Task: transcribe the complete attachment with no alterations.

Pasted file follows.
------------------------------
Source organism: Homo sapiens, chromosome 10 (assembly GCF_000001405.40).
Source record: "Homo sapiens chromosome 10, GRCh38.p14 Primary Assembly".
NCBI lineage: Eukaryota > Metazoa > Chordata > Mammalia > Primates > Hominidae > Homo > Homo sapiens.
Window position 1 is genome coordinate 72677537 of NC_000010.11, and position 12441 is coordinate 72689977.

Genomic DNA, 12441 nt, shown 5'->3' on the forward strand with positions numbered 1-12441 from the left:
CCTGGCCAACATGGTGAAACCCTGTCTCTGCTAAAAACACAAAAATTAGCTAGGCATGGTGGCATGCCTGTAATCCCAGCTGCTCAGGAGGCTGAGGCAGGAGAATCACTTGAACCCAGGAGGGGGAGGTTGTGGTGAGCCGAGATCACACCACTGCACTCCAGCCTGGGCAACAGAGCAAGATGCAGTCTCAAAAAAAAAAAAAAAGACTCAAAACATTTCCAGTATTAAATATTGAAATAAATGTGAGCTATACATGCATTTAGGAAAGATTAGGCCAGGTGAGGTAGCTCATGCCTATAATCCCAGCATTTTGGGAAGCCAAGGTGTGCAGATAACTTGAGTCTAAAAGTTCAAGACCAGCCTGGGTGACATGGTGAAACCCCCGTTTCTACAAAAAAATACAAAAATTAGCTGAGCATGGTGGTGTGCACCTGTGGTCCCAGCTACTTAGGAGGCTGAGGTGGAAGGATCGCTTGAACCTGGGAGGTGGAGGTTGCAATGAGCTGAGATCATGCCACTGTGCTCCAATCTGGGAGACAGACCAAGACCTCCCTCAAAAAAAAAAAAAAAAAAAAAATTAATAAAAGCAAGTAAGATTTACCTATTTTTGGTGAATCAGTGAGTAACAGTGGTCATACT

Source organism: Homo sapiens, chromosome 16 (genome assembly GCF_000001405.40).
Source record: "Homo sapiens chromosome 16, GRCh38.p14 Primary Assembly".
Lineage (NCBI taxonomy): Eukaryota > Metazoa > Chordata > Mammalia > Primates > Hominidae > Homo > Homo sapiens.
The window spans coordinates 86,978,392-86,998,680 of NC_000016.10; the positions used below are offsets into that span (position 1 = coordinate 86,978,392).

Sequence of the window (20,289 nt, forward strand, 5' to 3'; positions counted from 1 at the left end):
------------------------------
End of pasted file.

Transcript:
Source organism: Homo sapiens, chromosome 10 (assembly GCF_000001405.40).
Source record: "Homo sapiens chromosome 10, GRCh38.p14 Primary Assembly".
NCBI lineage: Eukaryota > Metazoa > Chordata > Mammalia > Primates > Hominidae > Homo > Homo sapiens.
Window position 1 is genome coordinate 72677537 of NC_000010.11, and position 12441 is coordinate 72689977.

Genomic DNA, 12441 nt, shown 5'->3' on the forward strand with positions numbered 1-12441 from the left:
CCTGGCCAACATGGTGAAACCCTGTCTCTGCTAAAAACACAAAAATTAGCTAGGCATGGTGGCATGCCTGTAATCCCAGCTGCTCAGGAGGCTGAGGCAGGAGAATCACTTGAACCCAGGAGGGGGAGGTTGTGGTGAGCCGAGATCACACCACTGCACTCCAGCCTGGGCAACAGAGCAAGATGCAGTCTCAAAAAAAAAAAAAAAGACTCAAAACATTTCCAGTATTAAATATTGAAATAAATGTGAGCTATACATGCATTTAGGAAAGATTAGGCCAGGTGAGGTAGCTCATGCCTATAATCCCAGCATTTTGGGAAGCCAAGGTGTGCAGATAACTTGAGTCTAAAAGTTCAAGACCAGCCTGGGTGACATGGTGAAACCCCCGTTTCTACAAAAAAATACAAAAATTAGCTGAGCATGGTGGTGTGCACCTGTGGTCCCAGCTACTTAGGAGGCTGAGGTGGAAGGATCGCTTGAACCTGGGAGGTGGAGGTTGCAATGAGCTGAGATCATGCCACTGTGCTCCAATCTGGGAGACAGACCAAGACCTCCCTCAAAAAAAAAAAAAAAAAAAAAATTAATAAAAGCAAGTAAGATTTACCTATTTTTGGTGAATCAGTGAGTAACAGTGGTCATACT

Source organism: Homo sapiens, chromosome 16 (genome assembly GCF_000001405.40).
Source record: "Homo sapiens chromosome 16, GRCh38.p14 Primary Assembly".
Lineage (NCBI taxonomy): Eukaryota > Metazoa > Chordata > Mammalia > Primates > Hominidae > Homo > Homo sapiens.
The window spans coordinates 86,978,392-86,998,680 of NC_000016.10; the positions used below are offsets into that span (position 1 = coordinate 86,978,392).

Sequence of the window (20,289 nt, forward strand, 5' to 3'; positions counted from 1 at the left end):